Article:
Breaking: On-Chain Data Suggests Popular Decentralized Applications are Compromised – Here’s the Latest

Andrew Throuvalas
Last updated: | 2 min read
Coin Cloud Hack
Source: iStock / welcomia

Multiple popular decentralized applications (dApps) have been compromised following a hack against a popular Web3 connector on Wednesday, numerous software experts confirmed on Thursday.

“Do not interact with ANY dApps until further notice,” warned Matthew Lilley, CTO of SushiSwap, in a post to X. “It appears that a commonly used web3 connector has been compromised which allows for injection of malicious code affecting numerous dApps.”

The connector in question is “Ledger Connector,” a tool from the popular wallet provider that lets crypto users connect their mobile wallets to decentralized apps like exchanges and lending platforms.

As such, the attack doesn’t solely affect one dApp, but any that may use Ledger’s connect kit.

Shortly thereafter, Ledger confirmed that the malicious code had been identified and removed from its libraries and that user wallets had not been compromised.

“A genuine version is being pushed to replace the malicious file now,” the company stated.

Other X users like @bantg confirmed in advance that Ledger’s software library had been compromised and “replaced with a drainer,” with new fields like “minimalDrainValue” inserted into its code.

Given the frequency of new updates to the database in the last few hours, onlookers didn’t believe the real Ledger company was responsible.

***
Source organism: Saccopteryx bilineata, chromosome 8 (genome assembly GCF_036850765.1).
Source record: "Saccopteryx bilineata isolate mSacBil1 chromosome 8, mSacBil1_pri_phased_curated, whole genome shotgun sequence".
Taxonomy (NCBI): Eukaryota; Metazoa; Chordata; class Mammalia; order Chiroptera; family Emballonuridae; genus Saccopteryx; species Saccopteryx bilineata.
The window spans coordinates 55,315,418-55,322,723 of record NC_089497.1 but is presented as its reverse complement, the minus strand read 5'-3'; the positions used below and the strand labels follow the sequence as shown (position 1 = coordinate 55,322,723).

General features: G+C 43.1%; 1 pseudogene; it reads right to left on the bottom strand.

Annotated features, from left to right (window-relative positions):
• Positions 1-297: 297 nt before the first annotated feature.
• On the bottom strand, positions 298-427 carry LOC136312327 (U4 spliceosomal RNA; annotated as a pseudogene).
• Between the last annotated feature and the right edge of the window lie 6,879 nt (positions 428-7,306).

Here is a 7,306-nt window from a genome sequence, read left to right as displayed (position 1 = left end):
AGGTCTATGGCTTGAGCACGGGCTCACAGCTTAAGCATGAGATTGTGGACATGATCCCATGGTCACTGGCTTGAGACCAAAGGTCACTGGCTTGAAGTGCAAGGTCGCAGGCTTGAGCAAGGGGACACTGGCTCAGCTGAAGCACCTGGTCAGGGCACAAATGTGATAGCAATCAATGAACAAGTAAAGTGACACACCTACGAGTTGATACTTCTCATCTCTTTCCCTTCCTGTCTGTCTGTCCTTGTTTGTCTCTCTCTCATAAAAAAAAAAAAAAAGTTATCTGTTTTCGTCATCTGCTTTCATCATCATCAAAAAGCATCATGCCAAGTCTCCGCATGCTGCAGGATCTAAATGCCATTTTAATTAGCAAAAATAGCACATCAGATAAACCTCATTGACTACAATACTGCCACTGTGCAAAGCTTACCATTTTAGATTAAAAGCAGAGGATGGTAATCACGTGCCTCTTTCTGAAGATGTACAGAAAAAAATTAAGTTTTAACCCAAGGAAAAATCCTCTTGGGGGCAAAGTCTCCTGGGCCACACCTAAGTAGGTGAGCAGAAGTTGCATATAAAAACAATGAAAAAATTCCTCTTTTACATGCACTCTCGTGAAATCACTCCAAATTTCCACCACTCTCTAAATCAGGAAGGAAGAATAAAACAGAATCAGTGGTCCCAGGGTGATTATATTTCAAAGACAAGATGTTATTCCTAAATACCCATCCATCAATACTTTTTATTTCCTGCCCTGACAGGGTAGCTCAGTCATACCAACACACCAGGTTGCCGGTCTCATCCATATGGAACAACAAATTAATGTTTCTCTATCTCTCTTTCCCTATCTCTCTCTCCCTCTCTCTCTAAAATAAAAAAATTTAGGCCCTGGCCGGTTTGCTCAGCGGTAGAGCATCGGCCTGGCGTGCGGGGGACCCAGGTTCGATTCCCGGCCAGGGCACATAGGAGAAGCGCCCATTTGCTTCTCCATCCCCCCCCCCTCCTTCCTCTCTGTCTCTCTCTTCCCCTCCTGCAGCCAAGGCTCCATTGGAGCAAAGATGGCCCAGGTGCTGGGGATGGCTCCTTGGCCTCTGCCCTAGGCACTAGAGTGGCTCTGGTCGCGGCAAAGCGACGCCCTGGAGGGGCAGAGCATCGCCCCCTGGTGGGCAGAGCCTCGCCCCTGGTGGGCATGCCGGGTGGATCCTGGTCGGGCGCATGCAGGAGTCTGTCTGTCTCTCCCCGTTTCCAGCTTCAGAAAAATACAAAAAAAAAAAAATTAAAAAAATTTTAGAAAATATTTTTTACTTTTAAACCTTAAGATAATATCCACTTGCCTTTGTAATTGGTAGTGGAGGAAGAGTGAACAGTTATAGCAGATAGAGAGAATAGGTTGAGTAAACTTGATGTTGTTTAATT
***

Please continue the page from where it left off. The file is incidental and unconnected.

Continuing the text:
According to @officer_cia – a hacker relations expert for Web3 security firm Remedy – some affected dApps included Sushi, as well as the DeFi dashboard Zapper, and “wallet hygiene” service

Stay Away From dApps, Expert Warn

Polygon Labs VP Hudson Jameson has acknowledged the hack and also warned crypto users to not use any dApps. “This is an ongoing situation and it is risky to use dApps currently if you don’t understand what backend libraries they use,” he said.

While visiting dApp websites alone won’t allow users’ funds to be drained, certain prompts from browser wallets – such as MetaMask – will invite users to mistakenly forfeit their assets to hackers.

“Does Ledger know about this? Yes they do and are working on it,” said Jameson. Nevertheless, projects using Ledger’s library will need to “update things” even after Ledger corrects for any malicious code.

This is the second time this year that Ledger has come under fire for poor security practices.

In May, Ledger was blasted for its “Ledger Recover” wallet service, which triggered concern that the accompanying firmware update would allow users’ private keys to be extracted from their wallets.

After criticism cooled off, the company debuted the product the late October.